In cinemas nationwide now
Logan is a film of echoes. It harks back to road movies, westerns, samurai films, as well as the previous works of its director and star. The one thing it tries to distance itself from, at least as we would traditionally understand it, is a superhero film.
As the film’s title suggests, it is about the man rather than the alter-ego. It’s 2029 and Logan has put Wolverine in the past and is working as a taciturn limo driver. After a brutal run-in with some carjackers that sets the level of violence at an unflinching grindhouse standard right from the off, we discover Logan’s healing powers are somewhat diminished. He’s finally being poisoned by the adamantium that bolsters his skeleton. Also ailing is Patrick Stewart’s Professor Xavier, now in his nineties and riddled with dementia, which manifests as terrifying seizures that paralyses everyone in the vicinity. Into this desperate situation is thrown Laura, a young mutant, (played by a startling Dafne Keen) with similar skills and scowling attitude to Logan.
Hugh Jackman embodies his iconic role as never before, even as James Mangold’s movie is far removed from the previous titles in which Wolverine has graced the screen. We finally get to see the unalloyed berserker rage his alloyed body is capable of. We also get to see every second of a long, regretful life etched as deeply as the scars mapping his flesh. His failing body is mirrored in Xavier’s atrophying mind, deepening the themes of ageing and mortality. In a neat twist, this is a universe in which the X-Men comics exist and Logan is presented with the mythologised version of his past, like an over-the-hill gunslinger. These are themes Mangold has explored before in the elegiac Cop Land and for every moment of frenzied face-skewering, there is an equally powerful moment of reflection.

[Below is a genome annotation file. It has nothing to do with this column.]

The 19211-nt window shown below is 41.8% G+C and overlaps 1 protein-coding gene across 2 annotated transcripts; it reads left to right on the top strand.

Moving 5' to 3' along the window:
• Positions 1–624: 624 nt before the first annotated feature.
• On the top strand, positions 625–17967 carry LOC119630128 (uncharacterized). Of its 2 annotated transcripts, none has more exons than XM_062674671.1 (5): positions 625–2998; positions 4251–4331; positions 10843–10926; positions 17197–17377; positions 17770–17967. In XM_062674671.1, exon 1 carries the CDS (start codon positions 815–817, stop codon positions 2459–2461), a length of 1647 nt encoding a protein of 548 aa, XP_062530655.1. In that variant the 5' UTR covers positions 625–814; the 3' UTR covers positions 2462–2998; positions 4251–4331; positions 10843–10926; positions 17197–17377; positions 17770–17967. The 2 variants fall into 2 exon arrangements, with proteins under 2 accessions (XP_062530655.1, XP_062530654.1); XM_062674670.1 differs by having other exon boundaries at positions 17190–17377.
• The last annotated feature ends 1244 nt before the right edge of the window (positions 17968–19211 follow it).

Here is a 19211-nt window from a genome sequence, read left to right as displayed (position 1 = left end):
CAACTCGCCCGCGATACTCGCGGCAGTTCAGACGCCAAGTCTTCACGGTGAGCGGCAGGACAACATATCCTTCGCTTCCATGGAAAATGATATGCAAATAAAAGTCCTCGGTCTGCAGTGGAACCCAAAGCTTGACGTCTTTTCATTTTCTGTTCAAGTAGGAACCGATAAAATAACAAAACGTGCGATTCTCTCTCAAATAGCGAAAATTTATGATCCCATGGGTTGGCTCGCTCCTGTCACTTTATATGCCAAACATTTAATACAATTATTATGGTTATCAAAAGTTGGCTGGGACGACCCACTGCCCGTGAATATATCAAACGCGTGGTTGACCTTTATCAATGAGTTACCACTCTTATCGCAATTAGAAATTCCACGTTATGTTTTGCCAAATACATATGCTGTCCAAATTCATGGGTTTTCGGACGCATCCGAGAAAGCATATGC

At its heart it’s a standard road movie, as the motley trio end up on the run from some rather generic villains headed by Richard E. Grant. This threat, while numerous in number, is the least interesting part of Logan; existing to be diced to kebab by our American Lone Wolf and Cub. Its echoes are to superlative fare however. There are moments of True Grit, Shane, Cormac McCarthy’s The Road, Mangold’s own take on 3:10 to Yuma, and Easy Rider. It really excels as a character study, and every emotional beat is thoroughly earned. Deadpool may have made the adult comic-book movie a viable option, but Logan is a seriously adult movie, and a nigh-on great one, comic-book or otherwise.